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Cupertino’s Digital Markets Act tantrum is merely an excuse to cancel some neglected software

Apple’s dropping of Web apps following new EU regulations is a reminder of how different the world could have been, writes Jason Walsh
Image: Shutterstock via Dennis

19 February 2024

Let’s be honest: news that Apple has dropped support for ‘Web apps’ in the European Union is unlikely to keep many developers – or users – awake at night, but it is an opportunity to consider the road not travelled.

Following the release of iOS 17.4, users in Europe can no longer install so-called Progressive Web Apps (PWAs) on their home screen. The move comes as a response to the Digital Markets Act (DMA), which the EU hopes will level the playing field currently slanted in favour of a few massive tech giants.

Apple has made the move because home screen Web apps run on the WebKit engine that is at the heart of its Safari browser. 




“To reflect the DMA’s changes, developers will be able to use alternative browser engines – other than WebKit – for dedicated browser apps and apps providing in-app browsing experiences in the EU,” Apple said in a note to developers.

The problem for Apple is that the DMA requires it to allow alternative browser engines to be used on its devices. This, it says, would make Web apps a potential security problem: “Addressing the complex security and privacy concerns associated with Web apps using alternative browser engines would require building an entirely new integration architecture that does not currently exist in iOS and was not practical to undertake given the other demands of the DMA and the very low user adoption of Home Screen Web apps,” Apple said, claiming that it “had” to remove support to comply with the Act.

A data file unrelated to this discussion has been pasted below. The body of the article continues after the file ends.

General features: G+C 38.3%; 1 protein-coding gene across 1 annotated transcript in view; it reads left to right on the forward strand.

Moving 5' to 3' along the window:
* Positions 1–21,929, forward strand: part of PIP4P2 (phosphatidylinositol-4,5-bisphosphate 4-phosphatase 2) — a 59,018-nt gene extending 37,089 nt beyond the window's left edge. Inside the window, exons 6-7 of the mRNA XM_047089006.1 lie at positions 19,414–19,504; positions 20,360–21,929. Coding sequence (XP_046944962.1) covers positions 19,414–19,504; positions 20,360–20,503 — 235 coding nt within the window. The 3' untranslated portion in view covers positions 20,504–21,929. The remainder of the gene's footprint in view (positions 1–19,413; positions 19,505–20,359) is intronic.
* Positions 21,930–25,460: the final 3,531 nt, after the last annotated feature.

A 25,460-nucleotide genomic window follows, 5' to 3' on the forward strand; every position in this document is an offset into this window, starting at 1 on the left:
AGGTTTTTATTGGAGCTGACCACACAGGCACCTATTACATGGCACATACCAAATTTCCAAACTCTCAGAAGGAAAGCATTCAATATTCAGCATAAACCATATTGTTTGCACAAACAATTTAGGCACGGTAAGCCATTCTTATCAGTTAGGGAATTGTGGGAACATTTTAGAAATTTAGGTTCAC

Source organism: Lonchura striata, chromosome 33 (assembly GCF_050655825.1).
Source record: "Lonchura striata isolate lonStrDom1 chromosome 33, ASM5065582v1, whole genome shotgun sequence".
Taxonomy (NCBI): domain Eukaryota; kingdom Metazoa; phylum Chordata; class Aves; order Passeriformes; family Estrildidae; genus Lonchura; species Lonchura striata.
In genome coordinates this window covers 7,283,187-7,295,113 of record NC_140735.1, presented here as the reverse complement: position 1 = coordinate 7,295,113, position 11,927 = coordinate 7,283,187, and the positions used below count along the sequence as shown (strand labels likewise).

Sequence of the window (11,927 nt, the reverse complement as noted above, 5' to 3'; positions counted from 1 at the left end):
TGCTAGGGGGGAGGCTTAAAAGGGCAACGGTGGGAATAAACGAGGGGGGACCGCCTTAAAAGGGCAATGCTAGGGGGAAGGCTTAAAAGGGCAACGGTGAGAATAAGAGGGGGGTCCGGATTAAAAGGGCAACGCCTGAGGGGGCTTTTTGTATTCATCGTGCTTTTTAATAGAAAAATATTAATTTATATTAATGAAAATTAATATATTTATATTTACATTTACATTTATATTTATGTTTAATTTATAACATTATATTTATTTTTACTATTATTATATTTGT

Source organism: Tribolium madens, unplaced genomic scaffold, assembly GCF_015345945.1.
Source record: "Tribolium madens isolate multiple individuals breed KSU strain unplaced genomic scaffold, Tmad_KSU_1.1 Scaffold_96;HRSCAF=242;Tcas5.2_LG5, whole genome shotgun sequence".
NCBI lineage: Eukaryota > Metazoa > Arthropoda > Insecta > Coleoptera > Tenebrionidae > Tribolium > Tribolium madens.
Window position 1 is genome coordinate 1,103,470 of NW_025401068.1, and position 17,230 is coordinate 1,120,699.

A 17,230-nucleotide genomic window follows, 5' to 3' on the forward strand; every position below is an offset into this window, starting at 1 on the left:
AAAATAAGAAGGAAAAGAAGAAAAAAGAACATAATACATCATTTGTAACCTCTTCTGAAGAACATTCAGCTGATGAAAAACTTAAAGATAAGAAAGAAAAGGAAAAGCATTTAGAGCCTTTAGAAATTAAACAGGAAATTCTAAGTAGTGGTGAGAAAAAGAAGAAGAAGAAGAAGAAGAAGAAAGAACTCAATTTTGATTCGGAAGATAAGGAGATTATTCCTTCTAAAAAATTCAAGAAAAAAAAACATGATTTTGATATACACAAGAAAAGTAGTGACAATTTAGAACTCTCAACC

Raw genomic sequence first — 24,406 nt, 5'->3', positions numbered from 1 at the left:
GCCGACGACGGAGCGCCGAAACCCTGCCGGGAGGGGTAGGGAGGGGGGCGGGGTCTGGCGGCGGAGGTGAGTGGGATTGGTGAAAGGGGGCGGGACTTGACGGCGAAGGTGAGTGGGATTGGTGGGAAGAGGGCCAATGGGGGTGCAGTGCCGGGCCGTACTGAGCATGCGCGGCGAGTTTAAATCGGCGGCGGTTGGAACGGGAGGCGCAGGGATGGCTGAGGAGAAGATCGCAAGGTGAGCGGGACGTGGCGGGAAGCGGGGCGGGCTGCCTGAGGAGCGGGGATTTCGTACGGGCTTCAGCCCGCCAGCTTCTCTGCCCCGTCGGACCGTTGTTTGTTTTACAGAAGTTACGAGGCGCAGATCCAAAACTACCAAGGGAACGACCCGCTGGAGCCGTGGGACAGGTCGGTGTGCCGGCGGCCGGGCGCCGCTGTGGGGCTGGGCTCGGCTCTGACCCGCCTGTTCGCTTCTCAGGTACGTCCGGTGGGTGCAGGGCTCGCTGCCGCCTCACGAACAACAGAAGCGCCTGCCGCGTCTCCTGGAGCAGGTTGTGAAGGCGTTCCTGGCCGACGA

What is interesting is that back in the antediluvian era of the iPhone, Web apps were almost all that there was.

It seems unbelievable now, given that Apple used its app store to become the world’s most valuable company (now the second most valuable), but when the iPhone debuted in 2007 it did not support third party applications. Steve Jobs, Apple’s boss at the time, wanted his new device to be the ultimate walled garden, protecting users from viruses and malware – and protecting Apple from competition (something he had been trying to do in one way or another since 1983’s Apple Lisa computer locked installed applications to a single machine).

Instead, users were directed to use Web-based apps in Safari. Speaking at the Apple Worldwide Developers Conference in 2007, Steve Jobs said the phone would “run applications created with Web 2.0 Internet standards”.

That all changed with the release of iPhoneOS 2 in July 2008, as part of which an app store for native applications, developed in Objective C, debuted. The rest is history. 

App stores take over

So how important are Web apps? Frankly, not very, as the launch of an official application distribution channel by Apple saw developers flock to it, despite the company demanding a 30% cut of sales revenue. However, Web apps are still developed, and some were, at one time at least, noteworthy. For example, although it later relented and joined the App Store, I remember well the Financial Times refusing to give Apple a cut of revenue and developing its own Web app.

Sadly, the revolt was not widespread, as developers reckoned the store’s ability to shove apps in users’ faces was just too good to ignore. While modern Web apps do exist, developers know that most users stick to defaults, and so slinging their wares into Apple’s app store is just less risky. Today app stores have become commonplace, and no wonder: they were recently described as “cash machines” by none other than the FT’s John Gapper. More than that, though, app stores are a step backward from users’ control of the devices they own and software they run.

Truthfully, I don’t know if Web apps were ever really the answer, but Big Tech’s penchant for locking down its platforms really is something that should be resisted. The openness of personal computers, even the Macintosh, and the Internet more broadly, stem from their haphazard and almost accidental development (your computer is not descended from an IBM System/360 so much as a pocket calculator or ham radio).

The analogy is not perfect, but if you want an idea of the kind of control tech companies are, belatedly, trying to maintain, simply imagine a world in which telcos developed e-mail and ask yourself how much each one would cost to send. Then ask yourself if telecom executives are kicking themselves about how their loss of control transformed them into simple carriers of raw data, and what they would do if they could turn back the clock.

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